Nowt scary about this…

stairs (a recurring theme)

Stairs (a recurring theme)

Two recurring themes combined Zzzzzz

One snoring ignorer of sights (another recurring theme)

view

A view from the castle

The next leg of the journey was the one I had most been looking forward to: in fact the prospect of two nights in the depths of the beautiful Piatra Craiului national park was almost the only thing that had kept me going during the those final few weeks of dread as the Romanian holiday loomed.

View from Măgura Village

View from Măgura Village

I had long been dying to explore the fabulously unspoilt countryside; and with a little help from my mate Google I came across the webpage of Carpathian Nature Tours. Based in a lovely little village by the name of Măgura, a German couple have created a simple but functional guesthouse (Villa Hermani) from which they offer their guests the opportunity to explore the surrounding countryside through walking tours which they run themselves, before filling them full of freshly-prepared Transylvanian cooking back at the pension.

While we didn’t opt for any of the tours on this visit, I have promised myself the luxury of returning for a longer stay when we next go to Romania. I shall definitely be dragging the Mothership along with us – there is nobody else I would rather wildlife spot with. I shall also enjoy another opportunity to brush up my smattering of German – we were the only non-Deutsch speakers in the guesthouse, which soon had me morgen-ing, danke-ing and tschüss-ing as if the nearly-twenty years since I was serving kaffee und kuchen in the restaurants of Mallorca had simply evaporated.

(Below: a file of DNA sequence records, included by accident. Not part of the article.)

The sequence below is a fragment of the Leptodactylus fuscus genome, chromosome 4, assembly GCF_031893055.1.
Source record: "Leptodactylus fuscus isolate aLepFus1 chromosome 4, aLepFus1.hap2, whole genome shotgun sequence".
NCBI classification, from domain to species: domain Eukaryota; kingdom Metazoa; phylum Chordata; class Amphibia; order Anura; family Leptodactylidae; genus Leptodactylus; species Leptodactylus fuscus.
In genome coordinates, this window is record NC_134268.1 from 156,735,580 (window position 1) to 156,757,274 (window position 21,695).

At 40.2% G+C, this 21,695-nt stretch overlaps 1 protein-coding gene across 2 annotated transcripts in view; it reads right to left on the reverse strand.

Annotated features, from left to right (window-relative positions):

I also love sheep...

I love sheep…

Awake, for once!

Awake, for once!

Cabriolet piggy wagon...

Piggywagon cabriolet…

The winding drive back to Bacau was only slightly marred by my daughter chundering all over us both, necessitating a full strip down by the side of the rather busy hairpin road.

Once the smell of regurgitated stomach acid had subsided, we were able to enjoy the sights as we trundled through villages – seemingly every house selling potatoes and other products from outside their back gates. One village almost exclusively sold Kürtös Kalács (chimney cake), a lovely sweetbread baked in the Hungarian tradition.